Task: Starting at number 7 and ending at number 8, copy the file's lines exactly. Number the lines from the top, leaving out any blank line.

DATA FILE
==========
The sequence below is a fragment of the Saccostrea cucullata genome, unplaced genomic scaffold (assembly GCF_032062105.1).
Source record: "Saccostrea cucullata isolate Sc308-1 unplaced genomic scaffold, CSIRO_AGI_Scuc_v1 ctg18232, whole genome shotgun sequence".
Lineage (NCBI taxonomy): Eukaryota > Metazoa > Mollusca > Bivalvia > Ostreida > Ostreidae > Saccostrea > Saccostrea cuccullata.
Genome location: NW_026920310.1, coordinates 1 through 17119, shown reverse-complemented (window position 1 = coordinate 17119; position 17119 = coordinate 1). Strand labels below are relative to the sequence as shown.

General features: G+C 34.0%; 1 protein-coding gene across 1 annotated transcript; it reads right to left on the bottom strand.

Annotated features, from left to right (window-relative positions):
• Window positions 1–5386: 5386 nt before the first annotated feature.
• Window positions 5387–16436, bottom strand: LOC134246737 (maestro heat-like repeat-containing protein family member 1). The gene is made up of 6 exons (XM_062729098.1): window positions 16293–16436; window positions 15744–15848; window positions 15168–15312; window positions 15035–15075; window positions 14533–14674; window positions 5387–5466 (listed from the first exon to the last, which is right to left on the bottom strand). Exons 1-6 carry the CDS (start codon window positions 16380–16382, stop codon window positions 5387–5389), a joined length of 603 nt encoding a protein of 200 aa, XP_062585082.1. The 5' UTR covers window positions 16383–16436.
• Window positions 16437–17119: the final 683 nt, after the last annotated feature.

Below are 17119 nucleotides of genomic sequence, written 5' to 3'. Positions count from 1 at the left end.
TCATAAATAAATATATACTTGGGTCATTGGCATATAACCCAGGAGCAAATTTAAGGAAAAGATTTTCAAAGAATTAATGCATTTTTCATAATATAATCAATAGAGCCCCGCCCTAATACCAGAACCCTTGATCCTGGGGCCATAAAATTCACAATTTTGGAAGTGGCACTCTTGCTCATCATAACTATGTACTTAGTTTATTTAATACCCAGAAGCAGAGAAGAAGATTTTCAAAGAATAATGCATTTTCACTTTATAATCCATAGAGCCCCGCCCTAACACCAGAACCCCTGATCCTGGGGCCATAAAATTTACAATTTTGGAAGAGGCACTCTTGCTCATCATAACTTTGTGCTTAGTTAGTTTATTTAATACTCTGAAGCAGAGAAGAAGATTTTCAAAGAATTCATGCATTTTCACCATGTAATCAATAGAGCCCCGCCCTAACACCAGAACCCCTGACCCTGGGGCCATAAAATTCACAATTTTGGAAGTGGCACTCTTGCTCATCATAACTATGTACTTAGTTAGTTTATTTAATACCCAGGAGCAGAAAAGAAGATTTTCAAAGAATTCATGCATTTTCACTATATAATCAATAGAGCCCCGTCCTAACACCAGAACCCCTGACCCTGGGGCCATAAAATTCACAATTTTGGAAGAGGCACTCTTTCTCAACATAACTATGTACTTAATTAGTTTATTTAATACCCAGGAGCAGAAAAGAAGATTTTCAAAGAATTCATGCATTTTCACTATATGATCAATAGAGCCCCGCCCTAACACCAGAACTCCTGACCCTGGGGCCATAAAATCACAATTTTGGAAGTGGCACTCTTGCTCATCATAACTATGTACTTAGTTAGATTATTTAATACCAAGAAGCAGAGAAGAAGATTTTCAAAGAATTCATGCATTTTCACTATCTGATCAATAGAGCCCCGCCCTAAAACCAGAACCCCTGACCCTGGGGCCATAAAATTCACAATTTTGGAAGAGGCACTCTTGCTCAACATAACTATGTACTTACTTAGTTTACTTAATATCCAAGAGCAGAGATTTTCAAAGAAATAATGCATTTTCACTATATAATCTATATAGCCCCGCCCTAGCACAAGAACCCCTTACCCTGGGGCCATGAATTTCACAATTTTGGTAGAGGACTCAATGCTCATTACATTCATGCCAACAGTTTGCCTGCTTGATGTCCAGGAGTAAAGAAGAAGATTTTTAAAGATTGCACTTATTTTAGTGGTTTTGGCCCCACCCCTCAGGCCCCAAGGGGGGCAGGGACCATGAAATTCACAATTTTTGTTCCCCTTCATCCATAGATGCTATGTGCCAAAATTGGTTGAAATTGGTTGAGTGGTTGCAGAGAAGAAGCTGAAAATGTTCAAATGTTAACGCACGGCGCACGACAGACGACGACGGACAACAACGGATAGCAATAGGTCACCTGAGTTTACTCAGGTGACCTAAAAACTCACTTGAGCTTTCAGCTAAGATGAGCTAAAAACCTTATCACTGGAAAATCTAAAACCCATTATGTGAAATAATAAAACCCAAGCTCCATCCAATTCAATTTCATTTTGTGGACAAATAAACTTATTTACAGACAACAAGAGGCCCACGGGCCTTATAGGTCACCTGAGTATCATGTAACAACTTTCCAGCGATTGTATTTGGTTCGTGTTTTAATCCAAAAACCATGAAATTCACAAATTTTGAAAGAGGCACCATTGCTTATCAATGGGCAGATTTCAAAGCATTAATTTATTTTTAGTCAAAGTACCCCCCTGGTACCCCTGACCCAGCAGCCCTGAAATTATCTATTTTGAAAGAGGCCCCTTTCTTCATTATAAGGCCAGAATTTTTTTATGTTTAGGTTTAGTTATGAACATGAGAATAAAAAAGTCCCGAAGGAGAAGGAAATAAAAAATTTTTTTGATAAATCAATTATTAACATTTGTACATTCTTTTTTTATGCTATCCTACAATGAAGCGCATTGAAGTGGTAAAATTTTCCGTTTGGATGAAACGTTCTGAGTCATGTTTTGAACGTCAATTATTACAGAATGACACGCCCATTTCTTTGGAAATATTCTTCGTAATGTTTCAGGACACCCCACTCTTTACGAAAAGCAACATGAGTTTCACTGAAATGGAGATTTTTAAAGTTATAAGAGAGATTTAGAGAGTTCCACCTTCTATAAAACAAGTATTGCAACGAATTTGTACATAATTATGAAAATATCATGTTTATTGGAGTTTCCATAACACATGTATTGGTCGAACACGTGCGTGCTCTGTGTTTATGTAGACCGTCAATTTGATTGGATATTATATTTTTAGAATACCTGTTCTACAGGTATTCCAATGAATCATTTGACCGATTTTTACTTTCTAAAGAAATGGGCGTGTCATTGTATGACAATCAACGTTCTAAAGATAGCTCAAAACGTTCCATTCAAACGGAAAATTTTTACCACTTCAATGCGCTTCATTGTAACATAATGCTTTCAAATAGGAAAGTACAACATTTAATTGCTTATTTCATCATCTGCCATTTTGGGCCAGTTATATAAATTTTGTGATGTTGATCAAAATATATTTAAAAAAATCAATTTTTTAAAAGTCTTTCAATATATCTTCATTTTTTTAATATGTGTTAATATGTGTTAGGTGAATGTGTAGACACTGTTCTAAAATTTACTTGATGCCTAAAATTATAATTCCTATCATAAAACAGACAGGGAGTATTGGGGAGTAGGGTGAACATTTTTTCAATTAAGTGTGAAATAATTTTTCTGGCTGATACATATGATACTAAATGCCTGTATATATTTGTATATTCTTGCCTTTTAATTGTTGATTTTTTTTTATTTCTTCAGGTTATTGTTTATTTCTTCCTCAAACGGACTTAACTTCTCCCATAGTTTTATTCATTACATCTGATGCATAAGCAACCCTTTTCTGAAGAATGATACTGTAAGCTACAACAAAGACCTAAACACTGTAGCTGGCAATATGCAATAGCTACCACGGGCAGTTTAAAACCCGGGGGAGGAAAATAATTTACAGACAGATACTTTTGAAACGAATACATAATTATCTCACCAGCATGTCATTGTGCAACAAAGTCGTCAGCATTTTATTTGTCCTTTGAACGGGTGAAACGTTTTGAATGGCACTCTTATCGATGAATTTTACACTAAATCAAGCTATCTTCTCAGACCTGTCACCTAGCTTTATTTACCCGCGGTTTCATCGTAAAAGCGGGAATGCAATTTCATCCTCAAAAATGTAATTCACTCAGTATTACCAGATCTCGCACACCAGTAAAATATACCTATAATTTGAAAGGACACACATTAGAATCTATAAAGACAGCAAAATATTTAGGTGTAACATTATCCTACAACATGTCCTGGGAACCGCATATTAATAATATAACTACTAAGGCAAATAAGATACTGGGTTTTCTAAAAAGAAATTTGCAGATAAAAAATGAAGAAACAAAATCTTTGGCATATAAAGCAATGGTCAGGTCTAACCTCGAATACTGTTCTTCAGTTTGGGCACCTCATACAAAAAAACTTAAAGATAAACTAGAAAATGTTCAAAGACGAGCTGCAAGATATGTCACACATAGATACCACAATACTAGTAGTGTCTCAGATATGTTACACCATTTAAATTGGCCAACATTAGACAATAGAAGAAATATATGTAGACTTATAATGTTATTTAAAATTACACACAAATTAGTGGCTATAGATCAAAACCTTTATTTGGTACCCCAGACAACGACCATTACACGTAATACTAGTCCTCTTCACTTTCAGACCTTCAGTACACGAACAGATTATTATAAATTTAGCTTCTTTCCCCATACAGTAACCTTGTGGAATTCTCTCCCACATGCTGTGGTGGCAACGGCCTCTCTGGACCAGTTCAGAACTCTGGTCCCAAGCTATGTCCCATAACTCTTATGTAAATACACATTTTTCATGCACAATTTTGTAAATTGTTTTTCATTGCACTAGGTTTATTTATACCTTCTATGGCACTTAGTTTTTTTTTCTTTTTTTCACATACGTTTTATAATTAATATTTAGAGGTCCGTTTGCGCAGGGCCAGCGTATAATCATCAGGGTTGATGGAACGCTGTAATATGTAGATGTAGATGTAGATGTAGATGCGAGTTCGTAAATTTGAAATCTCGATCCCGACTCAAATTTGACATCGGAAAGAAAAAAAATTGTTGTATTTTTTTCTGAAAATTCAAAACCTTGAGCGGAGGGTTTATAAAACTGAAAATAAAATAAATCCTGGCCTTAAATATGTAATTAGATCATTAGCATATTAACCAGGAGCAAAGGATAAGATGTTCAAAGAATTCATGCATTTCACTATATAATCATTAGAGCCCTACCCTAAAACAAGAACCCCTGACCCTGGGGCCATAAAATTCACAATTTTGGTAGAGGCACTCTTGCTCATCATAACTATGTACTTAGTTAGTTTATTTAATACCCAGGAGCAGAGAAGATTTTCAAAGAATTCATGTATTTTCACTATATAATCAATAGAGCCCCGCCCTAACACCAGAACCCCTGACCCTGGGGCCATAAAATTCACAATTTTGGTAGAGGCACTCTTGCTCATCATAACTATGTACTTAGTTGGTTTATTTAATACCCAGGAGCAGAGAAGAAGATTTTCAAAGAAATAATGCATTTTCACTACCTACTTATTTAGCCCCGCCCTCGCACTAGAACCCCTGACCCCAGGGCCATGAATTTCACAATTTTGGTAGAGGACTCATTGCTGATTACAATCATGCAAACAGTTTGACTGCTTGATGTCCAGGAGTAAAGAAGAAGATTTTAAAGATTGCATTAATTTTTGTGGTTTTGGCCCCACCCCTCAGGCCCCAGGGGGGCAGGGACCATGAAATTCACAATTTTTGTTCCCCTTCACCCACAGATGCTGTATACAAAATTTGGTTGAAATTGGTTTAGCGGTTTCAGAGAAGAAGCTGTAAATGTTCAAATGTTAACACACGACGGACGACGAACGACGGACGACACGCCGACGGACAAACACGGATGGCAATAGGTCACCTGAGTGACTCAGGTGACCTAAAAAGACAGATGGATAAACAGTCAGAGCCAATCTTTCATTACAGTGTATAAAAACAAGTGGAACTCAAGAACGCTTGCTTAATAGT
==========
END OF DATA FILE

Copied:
• Window positions 1–5386: 5386 nt before the first annotated feature.
• Window positions 5387–16436, bottom strand: LOC134246737 (maestro heat-like repeat-containing protein family member 1). The gene is made up of 6 exons (XM_062729098.1): window positions 16293–16436; window positions 15744–15848; window positions 15168–15312; window positions 15035–15075; window positions 14533–14674; window positions 5387–5466 (listed from the first exon to the last, which is right to left on the bottom strand). Exons 1-6 carry the CDS (start codon window positions 16380–16382, stop codon window positions 5387–5389), a joined length of 603 nt encoding a protein of 200 aa, XP_062585082.1. The 5' UTR covers window positions 16383–16436.